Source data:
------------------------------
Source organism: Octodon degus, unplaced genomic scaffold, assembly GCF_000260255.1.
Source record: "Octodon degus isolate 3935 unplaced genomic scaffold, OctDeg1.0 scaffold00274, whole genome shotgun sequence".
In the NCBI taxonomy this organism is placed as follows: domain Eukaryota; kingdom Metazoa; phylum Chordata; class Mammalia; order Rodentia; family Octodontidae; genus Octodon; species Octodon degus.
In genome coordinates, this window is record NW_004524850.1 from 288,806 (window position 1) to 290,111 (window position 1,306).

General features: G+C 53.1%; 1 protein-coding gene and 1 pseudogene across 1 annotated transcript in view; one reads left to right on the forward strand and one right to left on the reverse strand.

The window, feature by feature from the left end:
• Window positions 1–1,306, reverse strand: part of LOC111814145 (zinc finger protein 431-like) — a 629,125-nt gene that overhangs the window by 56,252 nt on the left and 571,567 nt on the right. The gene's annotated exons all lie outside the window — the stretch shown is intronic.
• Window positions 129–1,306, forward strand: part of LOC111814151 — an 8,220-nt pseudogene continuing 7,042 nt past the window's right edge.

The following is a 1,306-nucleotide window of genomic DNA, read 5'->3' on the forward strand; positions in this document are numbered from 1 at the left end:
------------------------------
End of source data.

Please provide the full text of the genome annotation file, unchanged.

Source organism: Octodon degus, unplaced genomic scaffold, assembly GCF_000260255.1.
Source record: "Octodon degus isolate 3935 unplaced genomic scaffold, OctDeg1.0 scaffold00274, whole genome shotgun sequence".
In the NCBI taxonomy this organism is placed as follows: domain Eukaryota; kingdom Metazoa; phylum Chordata; class Mammalia; order Rodentia; family Octodontidae; genus Octodon; species Octodon degus.
In genome coordinates, this window is record NW_004524850.1 from 288,806 (window position 1) to 290,111 (window position 1,306).

General features: G+C 53.1%; 1 protein-coding gene and 1 pseudogene across 1 annotated transcript in view; one reads left to right on the forward strand and one right to left on the reverse strand.

The window, feature by feature from the left end:
• Window positions 1–1,306, reverse strand: part of LOC111814145 (zinc finger protein 431-like) — a 629,125-nt gene that overhangs the window by 56,252 nt on the left and 571,567 nt on the right. The gene's annotated exons all lie outside the window — the stretch shown is intronic.
• Window positions 129–1,306, forward strand: part of LOC111814151 — an 8,220-nt pseudogene continuing 7,042 nt past the window's right edge.

The following is a 1,306-nucleotide window of genomic DNA, read 5'->3' on the forward strand; positions in this document are numbered from 1 at the left end: